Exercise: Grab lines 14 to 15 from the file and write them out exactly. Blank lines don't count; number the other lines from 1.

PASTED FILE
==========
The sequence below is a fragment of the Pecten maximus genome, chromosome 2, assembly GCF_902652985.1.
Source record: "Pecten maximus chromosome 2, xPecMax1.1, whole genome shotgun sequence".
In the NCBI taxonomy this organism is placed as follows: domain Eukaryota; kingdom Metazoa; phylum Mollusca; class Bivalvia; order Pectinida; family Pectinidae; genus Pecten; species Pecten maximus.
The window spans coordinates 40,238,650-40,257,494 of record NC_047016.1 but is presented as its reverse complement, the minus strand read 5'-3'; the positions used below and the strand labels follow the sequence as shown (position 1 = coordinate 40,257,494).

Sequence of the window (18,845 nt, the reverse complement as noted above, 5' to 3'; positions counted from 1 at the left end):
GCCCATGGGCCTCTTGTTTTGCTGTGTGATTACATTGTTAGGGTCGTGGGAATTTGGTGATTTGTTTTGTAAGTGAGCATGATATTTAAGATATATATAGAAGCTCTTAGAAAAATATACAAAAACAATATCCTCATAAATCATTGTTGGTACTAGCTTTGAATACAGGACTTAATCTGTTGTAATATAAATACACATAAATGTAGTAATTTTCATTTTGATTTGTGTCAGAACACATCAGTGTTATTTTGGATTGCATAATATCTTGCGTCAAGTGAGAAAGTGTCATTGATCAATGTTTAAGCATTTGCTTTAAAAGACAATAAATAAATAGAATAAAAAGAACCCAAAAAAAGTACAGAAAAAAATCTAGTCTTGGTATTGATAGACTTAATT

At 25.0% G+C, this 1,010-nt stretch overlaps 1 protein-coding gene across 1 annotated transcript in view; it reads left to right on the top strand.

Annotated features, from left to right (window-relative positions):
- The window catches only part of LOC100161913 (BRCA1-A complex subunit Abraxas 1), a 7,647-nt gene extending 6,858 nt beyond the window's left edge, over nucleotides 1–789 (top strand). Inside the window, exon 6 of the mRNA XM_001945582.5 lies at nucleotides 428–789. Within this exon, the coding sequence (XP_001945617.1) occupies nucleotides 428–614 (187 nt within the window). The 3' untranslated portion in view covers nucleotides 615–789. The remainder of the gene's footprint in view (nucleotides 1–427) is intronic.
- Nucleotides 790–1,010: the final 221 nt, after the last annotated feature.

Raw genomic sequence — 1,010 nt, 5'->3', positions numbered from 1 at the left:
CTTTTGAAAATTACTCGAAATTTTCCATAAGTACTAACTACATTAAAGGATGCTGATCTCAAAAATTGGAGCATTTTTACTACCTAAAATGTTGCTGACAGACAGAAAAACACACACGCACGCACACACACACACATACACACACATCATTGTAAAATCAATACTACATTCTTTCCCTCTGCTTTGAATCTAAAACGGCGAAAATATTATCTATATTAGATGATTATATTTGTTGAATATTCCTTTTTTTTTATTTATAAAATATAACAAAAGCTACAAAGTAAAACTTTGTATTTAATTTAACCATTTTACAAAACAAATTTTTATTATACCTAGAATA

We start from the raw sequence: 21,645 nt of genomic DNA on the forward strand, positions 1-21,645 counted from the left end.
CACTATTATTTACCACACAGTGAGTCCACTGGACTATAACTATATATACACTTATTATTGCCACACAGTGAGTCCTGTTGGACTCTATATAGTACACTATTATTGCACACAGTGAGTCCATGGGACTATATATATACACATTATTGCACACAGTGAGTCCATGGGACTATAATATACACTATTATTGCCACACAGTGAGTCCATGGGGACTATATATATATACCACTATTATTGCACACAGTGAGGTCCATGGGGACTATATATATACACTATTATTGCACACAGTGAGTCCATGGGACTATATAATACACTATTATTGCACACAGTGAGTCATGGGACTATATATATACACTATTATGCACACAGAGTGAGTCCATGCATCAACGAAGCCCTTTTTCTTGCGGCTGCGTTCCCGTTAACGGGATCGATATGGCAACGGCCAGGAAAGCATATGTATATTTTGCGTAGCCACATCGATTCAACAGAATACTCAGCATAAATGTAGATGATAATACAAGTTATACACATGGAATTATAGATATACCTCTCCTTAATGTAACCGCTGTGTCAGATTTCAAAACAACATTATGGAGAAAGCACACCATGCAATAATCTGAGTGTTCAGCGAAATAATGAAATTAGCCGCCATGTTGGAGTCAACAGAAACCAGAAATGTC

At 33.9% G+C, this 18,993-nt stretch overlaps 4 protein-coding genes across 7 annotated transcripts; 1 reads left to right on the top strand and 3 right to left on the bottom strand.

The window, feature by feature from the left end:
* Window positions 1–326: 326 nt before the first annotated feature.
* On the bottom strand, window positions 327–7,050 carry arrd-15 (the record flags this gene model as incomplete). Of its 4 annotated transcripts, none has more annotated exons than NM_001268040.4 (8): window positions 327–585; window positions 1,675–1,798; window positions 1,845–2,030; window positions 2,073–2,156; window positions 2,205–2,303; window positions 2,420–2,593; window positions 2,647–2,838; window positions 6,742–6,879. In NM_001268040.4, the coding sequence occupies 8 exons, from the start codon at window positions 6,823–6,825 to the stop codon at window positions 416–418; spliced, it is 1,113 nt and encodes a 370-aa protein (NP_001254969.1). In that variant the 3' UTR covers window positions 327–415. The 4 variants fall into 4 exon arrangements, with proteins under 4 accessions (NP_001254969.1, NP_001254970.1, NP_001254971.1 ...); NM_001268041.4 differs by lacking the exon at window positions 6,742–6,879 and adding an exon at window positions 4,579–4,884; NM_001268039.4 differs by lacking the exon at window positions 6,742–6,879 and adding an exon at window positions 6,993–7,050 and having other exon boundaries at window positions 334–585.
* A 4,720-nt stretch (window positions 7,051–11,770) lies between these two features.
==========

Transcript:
CACTATTATTTACCACACAGTGAGTCCACTGGACTATAACTATATATACACTTATTATTGCCACACAGTGAGTCCTGTTGGACTCTATATAGTACACTATTATTGCACACAGTGAGTCCATGGGACTATATATATACACATTATTGCACACAGTGAGTCCATGGGACTATAATATACACTATTATTGCCACACAGTGAGTCCATGGGGACTATATATATATACCACTATTATTGCACACAGTGAGGTCCATGGGGACTATATATATACACTATTATTGCACACAGTGAGTCCATGGGACTATATAATACACTATTATTGCACACAGTGAGTCATGGGACTATATATATACACTATTATGCACACAGAGTGAGTCCATGCATCAACGAAGCCCTTTTTCTTGCGGCTGCGTTCCCGTTAACGGGATCGATATGGCAACGGCCAGGAAAGCATATGTATATTTTGCGTAGCCACATCGATTCAACAGAATACTCAGCATAAATGTAGATGATAATACAAGTTATACACATGGAATTATAGATATACCTCTCCTTAATGTAACCGCTGTGTCAGATTTCAAAACAACATTATGGAGAAAGCACACCATGCAATAATCTGAGTGTTCAGCGAAATAATGAAATTAGCCGCCATGTTGGAGTCAACAGAAACCAGAAATGTC

At 33.9% G+C, this 18,993-nt stretch overlaps 4 protein-coding genes across 7 annotated transcripts; 1 reads left to right on the top strand and 3 right to left on the bottom strand.